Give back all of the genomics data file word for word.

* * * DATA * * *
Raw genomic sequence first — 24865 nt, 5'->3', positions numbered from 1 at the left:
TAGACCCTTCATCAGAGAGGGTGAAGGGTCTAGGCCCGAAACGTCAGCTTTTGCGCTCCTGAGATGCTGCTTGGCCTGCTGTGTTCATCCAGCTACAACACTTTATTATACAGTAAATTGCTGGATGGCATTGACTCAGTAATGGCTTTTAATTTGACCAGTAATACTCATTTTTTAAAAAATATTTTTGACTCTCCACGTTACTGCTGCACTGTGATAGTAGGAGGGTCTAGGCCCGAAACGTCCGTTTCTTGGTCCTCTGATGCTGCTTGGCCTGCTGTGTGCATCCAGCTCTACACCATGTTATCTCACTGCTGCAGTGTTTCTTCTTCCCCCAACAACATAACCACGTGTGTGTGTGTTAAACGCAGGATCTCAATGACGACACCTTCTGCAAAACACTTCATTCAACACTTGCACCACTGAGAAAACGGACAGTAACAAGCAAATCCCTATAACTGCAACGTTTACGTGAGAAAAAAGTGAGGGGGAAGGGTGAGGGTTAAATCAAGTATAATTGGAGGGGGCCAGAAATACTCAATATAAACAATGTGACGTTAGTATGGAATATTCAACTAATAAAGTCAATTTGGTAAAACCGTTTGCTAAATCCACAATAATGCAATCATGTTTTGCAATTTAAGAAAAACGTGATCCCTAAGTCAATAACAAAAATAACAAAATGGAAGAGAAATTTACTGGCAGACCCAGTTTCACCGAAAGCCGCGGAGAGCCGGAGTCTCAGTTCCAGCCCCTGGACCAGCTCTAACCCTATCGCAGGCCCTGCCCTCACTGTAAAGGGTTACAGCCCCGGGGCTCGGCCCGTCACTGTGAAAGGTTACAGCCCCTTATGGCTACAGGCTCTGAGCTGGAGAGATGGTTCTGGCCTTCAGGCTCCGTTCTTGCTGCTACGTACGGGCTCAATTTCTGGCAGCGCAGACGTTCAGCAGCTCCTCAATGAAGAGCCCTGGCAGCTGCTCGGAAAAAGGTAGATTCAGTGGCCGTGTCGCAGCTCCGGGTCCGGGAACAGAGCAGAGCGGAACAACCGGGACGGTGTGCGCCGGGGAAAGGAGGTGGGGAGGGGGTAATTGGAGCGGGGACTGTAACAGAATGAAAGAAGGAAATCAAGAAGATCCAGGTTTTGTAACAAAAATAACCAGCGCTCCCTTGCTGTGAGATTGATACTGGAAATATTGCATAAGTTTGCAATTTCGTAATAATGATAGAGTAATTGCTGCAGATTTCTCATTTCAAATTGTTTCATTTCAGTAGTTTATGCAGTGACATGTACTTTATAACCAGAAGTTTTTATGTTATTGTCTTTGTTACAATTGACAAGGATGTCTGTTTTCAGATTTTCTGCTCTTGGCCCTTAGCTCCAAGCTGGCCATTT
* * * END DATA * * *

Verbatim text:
Raw genomic sequence first — 24865 nt, 5'->3', positions numbered from 1 at the left:
TAGACCCTTCATCAGAGAGGGTGAAGGGTCTAGGCCCGAAACGTCAGCTTTTGCGCTCCTGAGATGCTGCTTGGCCTGCTGTGTTCATCCAGCTACAACACTTTATTATACAGTAAATTGCTGGATGGCATTGACTCAGTAATGGCTTTTAATTTGACCAGTAATACTCATTTTTTAAAAAATATTTTTGACTCTCCACGTTACTGCTGCACTGTGATAGTAGGAGGGTCTAGGCCCGAAACGTCCGTTTCTTGGTCCTCTGATGCTGCTTGGCCTGCTGTGTGCATCCAGCTCTACACCATGTTATCTCACTGCTGCAGTGTTTCTTCTTCCCCCAACAACATAACCACGTGTGTGTGTGTTAAACGCAGGATCTCAATGACGACACCTTCTGCAAAACACTTCATTCAACACTTGCACCACTGAGAAAACGGACAGTAACAAGCAAATCCCTATAACTGCAACGTTTACGTGAGAAAAAAGTGAGGGGGAAGGGTGAGGGTTAAATCAAGTATAATTGGAGGGGGCCAGAAATACTCAATATAAACAATGTGACGTTAGTATGGAATATTCAACTAATAAAGTCAATTTGGTAAAACCGTTTGCTAAATCCACAATAATGCAATCATGTTTTGCAATTTAAGAAAAACGTGATCCCTAAGTCAATAACAAAAATAACAAAATGGAAGAGAAATTTACTGGCAGACCCAGTTTCACCGAAAGCCGCGGAGAGCCGGAGTCTCAGTTCCAGCCCCTGGACCAGCTCTAACCCTATCGCAGGCCCTGCCCTCACTGTAAAGGGTTACAGCCCCGGGGCTCGGCCCGTCACTGTGAAAGGTTACAGCCCCTTATGGCTACAGGCTCTGAGCTGGAGAGATGGTTCTGGCCTTCAGGCTCCGTTCTTGCTGCTACGTACGGGCTCAATTTCTGGCAGCGCAGACGTTCAGCAGCTCCTCAATGAAGAGCCCTGGCAGCTGCTCGGAAAAAGGTAGATTCAGTGGCCGTGTCGCAGCTCCGGGTCCGGGAACAGAGCAGAGCGGAACAACCGGGACGGTGTGCGCCGGGGAAAGGAGGTGGGGAGGGGGTAATTGGAGCGGGGACTGTAACAGAATGAAAGAAGGAAATCAAGAAGATCCAGGTTTTGTAACAAAAATAACCAGCGCTCCCTTGCTGTGAGATTGATACTGGAAATATTGCATAAGTTTGCAATTTCGTAATAATGATAGAGTAATTGCTGCAGATTTCTCATTTCAAATTGTTTCATTTCAGTAGTTTATGCAGTGACATGTACTTTATAACCAGAAGTTTTTATGTTATTGTCTTTGTTACAATTGACAAGGATGTCTGTTTTCAGATTTTCTGCTCTTGGCCCTTAGCTCCAAGCTGGCCATTT